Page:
Civil wars, violence and poor governance in North Africa and the Middle East pushed people to Europe. Based on the statistical data of the International Organization of Migration (IOM), a total of 1,046,599 people arrived in Europe in 2015. The total number of arrivals to Europe by land in 2015 was 34,887, with 1,011,712 people arriving by sea. Bosnia and Herzegovina is a country that has received these migrants. Here is some information about migrants in Bosnia and Herzegovina.
The Driving Forces of the European Union Migration Crisis
Every migration process remains influenced by a combination of several factors. The motivation for migration can be economic, environmental, political and social. The IOM defines the “push factor” as the situation or factor in a country of origin that encourage people to leave their country. The “pull factor” is the situation or factor that draws people to another country.
For the migrants, pull factors are high wages, employment and labor opportunities. But the essential push factors are lack of economic opportunities, slow economic growth and low wages. In other words, factors that have a connection with the economic situation. However, the situation is different for refugees. The main push factors for them are wars, interstate or civil strife and political oppression. The pull factors are safety and security.
The Western Balkan Migratory Route
Within a short period, a high number of arrivals of asylum seekers and migrants to the European Union (E.U.) has presented European leaders and politicians with one of the enormous challenges in the history of the E.U.
The case of Bosnia and Herzegovina can be an example of how the migration crisis created new challenges for a country that has unstable institutions and a weak economic situation. Since the beginning of the migration crisis, Bosnia became an unintended waystation for asylum seekers and migrants. The majority of the people who snuck in Bosnia and Herzegovina used the Western Balkan migratory route.
The majority of asylum seekers and migrants made their way from Turkey to Greece and northwards via the Western Balkans. The people who entered Greece tried to travel through the former Yugoslav Republic of Macedonia, Serbia to Hungary and Croatia. However, the violent act of Croatian border police pushed asylum seekers and migrants to Bosnia and Herzegovina.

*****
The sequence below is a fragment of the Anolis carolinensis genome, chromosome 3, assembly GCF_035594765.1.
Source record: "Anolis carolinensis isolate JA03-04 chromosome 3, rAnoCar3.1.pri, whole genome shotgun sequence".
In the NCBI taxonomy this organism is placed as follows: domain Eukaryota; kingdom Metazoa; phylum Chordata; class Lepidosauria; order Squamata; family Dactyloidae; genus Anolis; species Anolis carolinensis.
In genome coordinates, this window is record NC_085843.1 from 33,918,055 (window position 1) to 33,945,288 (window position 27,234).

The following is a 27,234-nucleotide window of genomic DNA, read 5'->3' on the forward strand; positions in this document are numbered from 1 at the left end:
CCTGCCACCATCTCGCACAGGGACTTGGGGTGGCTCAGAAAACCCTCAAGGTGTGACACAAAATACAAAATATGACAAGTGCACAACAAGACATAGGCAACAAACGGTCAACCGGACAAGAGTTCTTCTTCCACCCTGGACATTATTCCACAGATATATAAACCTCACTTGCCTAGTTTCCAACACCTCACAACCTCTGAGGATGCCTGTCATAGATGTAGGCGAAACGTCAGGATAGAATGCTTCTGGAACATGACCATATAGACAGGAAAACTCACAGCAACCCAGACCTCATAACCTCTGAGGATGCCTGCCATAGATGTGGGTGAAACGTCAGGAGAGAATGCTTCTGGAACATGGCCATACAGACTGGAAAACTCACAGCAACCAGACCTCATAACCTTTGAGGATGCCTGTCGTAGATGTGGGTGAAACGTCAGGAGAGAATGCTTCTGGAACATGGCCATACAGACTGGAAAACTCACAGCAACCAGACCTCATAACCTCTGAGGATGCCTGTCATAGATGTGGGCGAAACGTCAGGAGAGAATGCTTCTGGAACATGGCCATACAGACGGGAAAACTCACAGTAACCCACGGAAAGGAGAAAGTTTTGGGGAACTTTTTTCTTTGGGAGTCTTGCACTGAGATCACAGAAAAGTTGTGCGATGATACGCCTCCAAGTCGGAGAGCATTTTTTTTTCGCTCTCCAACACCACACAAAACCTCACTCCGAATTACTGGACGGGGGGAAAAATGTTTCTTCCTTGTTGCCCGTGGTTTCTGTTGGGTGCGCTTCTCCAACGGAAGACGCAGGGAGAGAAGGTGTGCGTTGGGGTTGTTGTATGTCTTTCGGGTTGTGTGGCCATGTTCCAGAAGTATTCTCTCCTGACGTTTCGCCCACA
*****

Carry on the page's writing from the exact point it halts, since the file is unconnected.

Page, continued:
According to the United Nations (U.N.) data, around 8,000 asylum seekers and migrants are currently present in the country, and 5,400 individuals are accommodated in E.U.-funded camps. Most of the people were from Syria, Iraq and Afghanistan. The vast majority of the asylum seekers and migrants were not eager to stay in Hungary or Croatia. Their main goal was to travel towards Western Europe.
In 2014, 43,357 illegal border crossings were registered in the Western Balkan route. However, in 2015, the numbers drastically increased. In 2015, 764,033 illegal border crossings occurred. Over the next few years, the numbers dropped. The total number of illegal crossings in 2016 stood at 130,325 and in 2017, it dropped to 12,179.
The lowest number of border crossings in 2018 was 5,869. However, after 2018, the numbers increased. For example, in 2020, there were 26,918 illegal crossings. The data refers to the detection of illegal border crossing rather than several individuals. The same individual may have attempted to cross the external borders several times.
The Situation in Refugee Camps
In January 2021, the European Commission announced that €3.5 million in financial aid will go toward helping asylum seekers and migrants in Bosnia and Herzegovina. The main goal of the funding is to supply warm clothing, blankets, food, healthcare service and psychosocial support. Since early 2018, the E.U. has provided more than €88 either directly to Bosnia and Herzegovina or to partner organizations that implement projects to improve conditions in the camps.
Despite the E.U. monetary help, the authority of the country faces difficulties to handle the situation, and most of the camp residents live in poverty. Residents of camps suffer from a lack of food, clean water and sanitary conditions. On the other hand, one of the main problems resulted in that the responsible authorities in Bosnia and Herzegovina and other international organizations did not manage monetary aid properly. Also, as NGOs have argued, the E.U. often focuses on short-term solutions rather than long-term.
Despite all the financial aid from the E.U., the Bosnian Premier Zoran Tegeltija states that “Bosnia-Herzegovina can’t handle the migrant crisis on its own.” The position of Bosnian authorities is that they are carrying a heavy burden and financial support is not enough. Zoran says the “number of migrants in proportion to the number of residents is significantly higher compared to other countries.”
The E.U. provided monetary aid to Bosnia and Herzegovina in 2016. Despite the ongoing challenges in the refugee camps in Bosnia and Herzegovina, hopefully, continued financial aid will improve their conditions.
– Tofig Ismayilzada